Coast Guard

Coast Guard Honors Boy Battling Cancer With Honorary Chief Rank

Sean MacDonnell’s parents made the difficult choice to stop treatment and now want to make his remaining time stand out.

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There is a new chief petty officer in the Coast Guard Ranks. The incredibly rare honor was given to an 8-year-old boy at the Coast Guard Academy Saturday.

The surprise ceremony was so emotional because throughout his life, Sean MacDonnell has taken on a tough battle with cancer.

It was with emotion, embraces and a standing ovation that he was pinned and became an honorary chief in the Coast Guard.

“It's an extremely, extremely important day, and I know he can't wait to tell all his friends about it. Because he didn't have any idea it was coming,” George MacDonnell, Sean’s father and a Leadership Development Center instructor at the Coast Guard Academy, said.

It's not an honor given to many, but one given to Sean to recognize his fight against cancer. He has known the inside of hospitals for much of his life, battling Rhabdomyosarcoma.

“Since this diagnosis, and with everything going on, and that was four years ago, it's been a really, a really long haul. So a lot of emotions. And then I'll just put it there, a lot of emotions,” MacDonnell said.

Despite the best medical treatments, his cancer has reoccurred multiple times. After speaking with doctors, Sean’s parents made the difficult decision last week to stop treatment.

The goal now is to make his remaining months stand out.

“We just have to be, have to be as close as we can, and united as we can,” MacDonnell said.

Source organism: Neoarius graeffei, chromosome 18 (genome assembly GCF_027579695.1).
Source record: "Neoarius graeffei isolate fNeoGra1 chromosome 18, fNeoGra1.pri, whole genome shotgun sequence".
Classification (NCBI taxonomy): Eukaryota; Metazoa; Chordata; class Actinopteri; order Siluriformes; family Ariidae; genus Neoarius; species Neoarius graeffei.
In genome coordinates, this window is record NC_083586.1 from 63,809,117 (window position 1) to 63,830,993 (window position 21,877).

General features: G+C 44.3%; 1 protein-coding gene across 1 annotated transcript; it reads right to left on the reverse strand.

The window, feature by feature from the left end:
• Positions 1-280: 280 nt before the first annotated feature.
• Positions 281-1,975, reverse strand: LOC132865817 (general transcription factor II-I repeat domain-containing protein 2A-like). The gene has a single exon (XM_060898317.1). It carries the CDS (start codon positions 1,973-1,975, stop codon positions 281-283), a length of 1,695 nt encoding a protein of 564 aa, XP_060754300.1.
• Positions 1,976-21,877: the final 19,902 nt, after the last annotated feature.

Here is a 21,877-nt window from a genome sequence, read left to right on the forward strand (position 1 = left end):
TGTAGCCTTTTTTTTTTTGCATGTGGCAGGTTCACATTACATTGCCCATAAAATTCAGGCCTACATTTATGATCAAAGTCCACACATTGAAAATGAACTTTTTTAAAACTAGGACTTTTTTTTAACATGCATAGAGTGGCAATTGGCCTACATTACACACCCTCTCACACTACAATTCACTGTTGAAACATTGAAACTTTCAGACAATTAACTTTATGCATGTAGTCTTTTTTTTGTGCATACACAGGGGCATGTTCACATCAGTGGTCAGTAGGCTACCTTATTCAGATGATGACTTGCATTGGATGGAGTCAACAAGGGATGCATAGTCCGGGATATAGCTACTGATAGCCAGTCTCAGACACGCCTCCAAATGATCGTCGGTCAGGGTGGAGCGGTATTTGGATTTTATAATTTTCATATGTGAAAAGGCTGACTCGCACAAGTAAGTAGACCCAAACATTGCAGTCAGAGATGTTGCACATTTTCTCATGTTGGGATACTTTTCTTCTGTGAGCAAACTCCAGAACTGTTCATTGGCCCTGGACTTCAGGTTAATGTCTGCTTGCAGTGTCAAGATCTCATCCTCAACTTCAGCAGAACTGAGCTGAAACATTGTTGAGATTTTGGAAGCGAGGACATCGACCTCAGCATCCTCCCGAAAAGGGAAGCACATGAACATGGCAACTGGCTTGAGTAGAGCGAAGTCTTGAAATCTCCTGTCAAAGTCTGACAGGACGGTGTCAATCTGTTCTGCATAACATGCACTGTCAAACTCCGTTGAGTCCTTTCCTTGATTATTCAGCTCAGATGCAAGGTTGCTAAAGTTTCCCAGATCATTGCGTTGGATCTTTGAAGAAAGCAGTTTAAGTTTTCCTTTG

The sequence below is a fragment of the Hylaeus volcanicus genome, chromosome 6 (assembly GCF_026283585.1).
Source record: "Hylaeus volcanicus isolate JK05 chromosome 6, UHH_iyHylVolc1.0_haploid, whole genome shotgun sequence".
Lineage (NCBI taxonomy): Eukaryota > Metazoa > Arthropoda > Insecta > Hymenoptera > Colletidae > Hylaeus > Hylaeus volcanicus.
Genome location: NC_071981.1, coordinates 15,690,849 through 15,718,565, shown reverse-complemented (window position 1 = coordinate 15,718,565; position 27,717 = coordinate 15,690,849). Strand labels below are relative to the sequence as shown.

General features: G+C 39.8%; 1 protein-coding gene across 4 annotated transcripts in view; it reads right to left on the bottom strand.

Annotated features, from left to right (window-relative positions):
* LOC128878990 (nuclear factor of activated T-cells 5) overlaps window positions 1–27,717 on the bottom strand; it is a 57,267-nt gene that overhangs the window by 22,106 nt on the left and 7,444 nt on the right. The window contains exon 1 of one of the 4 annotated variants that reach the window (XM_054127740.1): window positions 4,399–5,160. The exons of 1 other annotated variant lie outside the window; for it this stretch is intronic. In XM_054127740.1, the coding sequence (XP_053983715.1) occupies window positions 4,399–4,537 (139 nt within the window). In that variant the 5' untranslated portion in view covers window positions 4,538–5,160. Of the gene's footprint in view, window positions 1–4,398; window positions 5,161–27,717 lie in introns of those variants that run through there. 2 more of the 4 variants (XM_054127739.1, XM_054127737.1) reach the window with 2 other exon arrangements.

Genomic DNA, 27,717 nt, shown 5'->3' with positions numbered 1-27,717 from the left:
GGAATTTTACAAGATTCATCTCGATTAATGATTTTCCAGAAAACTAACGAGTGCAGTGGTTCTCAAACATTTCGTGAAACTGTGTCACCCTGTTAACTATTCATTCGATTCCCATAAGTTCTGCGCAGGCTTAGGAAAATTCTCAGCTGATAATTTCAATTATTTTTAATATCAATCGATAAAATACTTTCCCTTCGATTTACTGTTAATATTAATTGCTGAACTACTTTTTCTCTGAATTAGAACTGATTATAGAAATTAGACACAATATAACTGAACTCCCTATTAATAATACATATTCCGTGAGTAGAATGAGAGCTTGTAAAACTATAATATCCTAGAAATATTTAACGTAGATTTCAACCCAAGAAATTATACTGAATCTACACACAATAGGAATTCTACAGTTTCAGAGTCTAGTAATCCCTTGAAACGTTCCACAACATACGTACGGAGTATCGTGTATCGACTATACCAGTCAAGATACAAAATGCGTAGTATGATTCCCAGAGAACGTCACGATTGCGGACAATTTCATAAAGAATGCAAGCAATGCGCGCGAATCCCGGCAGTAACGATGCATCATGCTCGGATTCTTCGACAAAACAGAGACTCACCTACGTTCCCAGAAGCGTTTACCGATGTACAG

It’s why Coast Guard chiefs came together to change the script at a retirement ceremony Saturday and honor the little boy from Old Saybrook.

“Sean has given to us more than we can ever give back to him,” Maria D'Angelo, command master chief at the U.S. Coast Guard Academy, said.

Along with engaging in fundraisers for childhood cancer, Sean is often right by his dad’s side at the Coast Guard Academy.

“His strength through all of this, and he shows up day in day out at the drills and everything here on the academy campus. And we look at him as the epitome of 'achieve,’” D’Angelo said. “I can only wish that the cadets that we train here, if we had half of this kid’s strength, we are an incredible organization.”

The ceremonial pinning, a moment of recognition: the Coast Guard honoring a young hero who has touched so many lives.

“He's been our pillar of strength,” MacDonnell said. “And that's why we're so happy that he's our new chief.”

The Old Saybrook community is also doing a number of things to honor Sean, like wearing the number one on their little league jerseys to celebrate him.

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